I pore over the reviews of previous visitors before I book a stay in a stranger’s apartment, and an absence of reviews makes it unlikely that I will take the plunge, no matter how nice the pictures. By contrast, Uber driver reviews are not primarily used by riders to select cars (I rarely even note whether a driver’s rating is 4.5 or 4.8) but by the company to manage their fleet quality over time.9 Similarly, what information is more valuable for marketers: The fact that on most days I use Uber to travel from home to office, or the name of the city I am planning to visit and how much money I am planning to spend to stay there? And while feedback on drivers will assist Uber in culling out those who undermine the service and facilitate training those who join, the nuanced picture that emerges from travelers around the world allows Airbnb to direct regular users to the most appropriate venues and help those listing their homes deliver a satisfying experience. The resulting high level of satisfaction among Airbnb users reinforces customer captivity, and the company is able to use the data on satisfaction to encourage both rebooking and referrals.10
Beware the Network Effects Fetish
Uber has built a remarkable business. Today, even in the midst of its well-publicized leadership chaos, it is the clear leader in the U.S. ride-hailing market and the largest player overall globally. However, the structural attributes discussed above suggest that ride-hailing will always be an intensely competitive business in large, local markets. Moreover, in many international markets, Uber is the insurgent, and the network effects it enjoys in the United States provide limited advantage. More broadly, the resilience of Uber’s position hinges on a relentless aggressiveness rather than a structural tendency toward a global winner-take-all (or most) equilibrium.
Airbnb’s network effects, on the other hand, are paired with significant customer captivity. Given the advantages afforded by its global fixed-cost base, the competition that Airbnb faces is less intense than the competition Uber faces. And the data that Airbnb’s leadership position delivers should allow its managers to further entrench and monetize its unique position. Airbnb certainly faces competition globally and locally, but the company seems to be among the minority of network-effect businesses that genuinely have the ability to secure a winner-take-most market position globally.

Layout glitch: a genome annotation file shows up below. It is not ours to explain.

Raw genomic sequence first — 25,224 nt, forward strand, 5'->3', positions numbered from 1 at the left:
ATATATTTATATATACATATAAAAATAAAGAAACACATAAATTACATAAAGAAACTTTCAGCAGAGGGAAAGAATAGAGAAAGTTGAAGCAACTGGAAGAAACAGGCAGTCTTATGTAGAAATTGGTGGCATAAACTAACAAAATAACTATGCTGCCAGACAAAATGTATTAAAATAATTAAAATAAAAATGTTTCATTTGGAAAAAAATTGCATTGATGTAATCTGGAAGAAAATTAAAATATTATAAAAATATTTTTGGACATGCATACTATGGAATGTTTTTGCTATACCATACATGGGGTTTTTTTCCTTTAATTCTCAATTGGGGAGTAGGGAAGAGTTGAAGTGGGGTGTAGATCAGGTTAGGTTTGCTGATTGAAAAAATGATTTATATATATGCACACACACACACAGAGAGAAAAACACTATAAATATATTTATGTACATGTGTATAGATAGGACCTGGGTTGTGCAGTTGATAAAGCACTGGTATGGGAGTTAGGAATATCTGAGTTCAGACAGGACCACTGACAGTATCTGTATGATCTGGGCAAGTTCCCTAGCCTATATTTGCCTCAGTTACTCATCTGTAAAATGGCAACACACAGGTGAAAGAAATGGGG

The lesson for investors and entrepreneurs is to be wary of the fetishization of network effects as an inherently superior form of competitive advantage. The conventional wisdom regarding the winning power of network effects is not justified by either a close study of their structural impact on entry barriers or any empirical evidence of generally increasing market dominance. In fact, all signs suggest quite the opposite — that in the absence of the same characteristics (most notably fixed-cost scale and customer captivity) that have long supported the strongest analog platforms, digital platforms are likely to be significantly harder to build and maintain. It is not a coincidence that the two largest and most enduring purely digital platforms — Google and Amazon — are not primarily network-effects businesses, but instead are companies that benefit from leveraging multiple, complementary sources of competitive advantage.
With the help of other sources of competitive advantage, network-effects businesses can deliver remarkable value to users and riches to entrepreneurs and investors. On their own, however, network effects in a digital context are a peculiarly fragile barrier to entry. Seen in this light, entrepreneurs and investors should treat the identification of network effects as the beginning, not the end, of their analysis. Meanwhile, platform operators should curb any complacent confidence that they may have in their destinies as the conquerors of global markets. Instead, they should redouble their efforts to establish complementary barriers before being displaced by one of what are likely to be many competing platforms.
1.J. Knee, “The Rise of the ‘Matchmakers’ of the Digital Economy,” New York Times, May 20, 2016.
2.G.G. Parker, M.W. Van Alstyne, and S.P. Choudary, “Platform Revolution: How Networked Markets Are Transforming the Economy — and How to Make Them Work for You” (New York: W. W. Norton & Co., 2016), p. 225.
3.G. Morgenson, “Lending Club, a Stock Story That Skimped on the Details,” New York Times, May 13, 2016.
4.SharesPost Company Report, “Airbnb: Unlocking Travel’s Final Frontier,” https://sharespost.com, p. 26: “[W]e observed an interesting trend in the underlying data. As Airbnb was able to increase its listings in a given city, the number of guests per listing also increased.”
5.H. Campbell. “RSG 2017 Survey Results: Driver Earnings, Satisfaction and Demographics,” (n.d.), https://therideshareguy.com.
6.See Pew Research Center, “Shared Collaborative and On Demand: The New Digital Economy,” May 19, 2016, http://www.pewinternet.org. The recent emergence of apps that allow riders to use multiple ridesharing services through one screen will likely accelerate this trend; see D. Gutman, “New app connects you to multiple on-demand ride services through one screen,” Seattle Times (August 31, 2017), www.seattletimes.com.
7.See, for example, L. Hook, “Uber Loses Ground in the U.S. as Rival Lyft Accelerates,” Financial Times (June 18, 2017), https://www.ft.com.
8.F. DiPietro, “Why Data is Powering Growth at Zillow Group Inc.,” Motley Fool, Jan. 13, 2017, www.fool.com.
9.J. Cook, “Uber’s Internal Charts Show How Its Driver-Rating System Actually Works,” Business Insider, Feb. 11, 2015. http://www.businessinsider.com.
10.L. Qian, “How Well Does NPS Predict Rebooking?” Medium, Dec. 10, 2015. www.medium.com.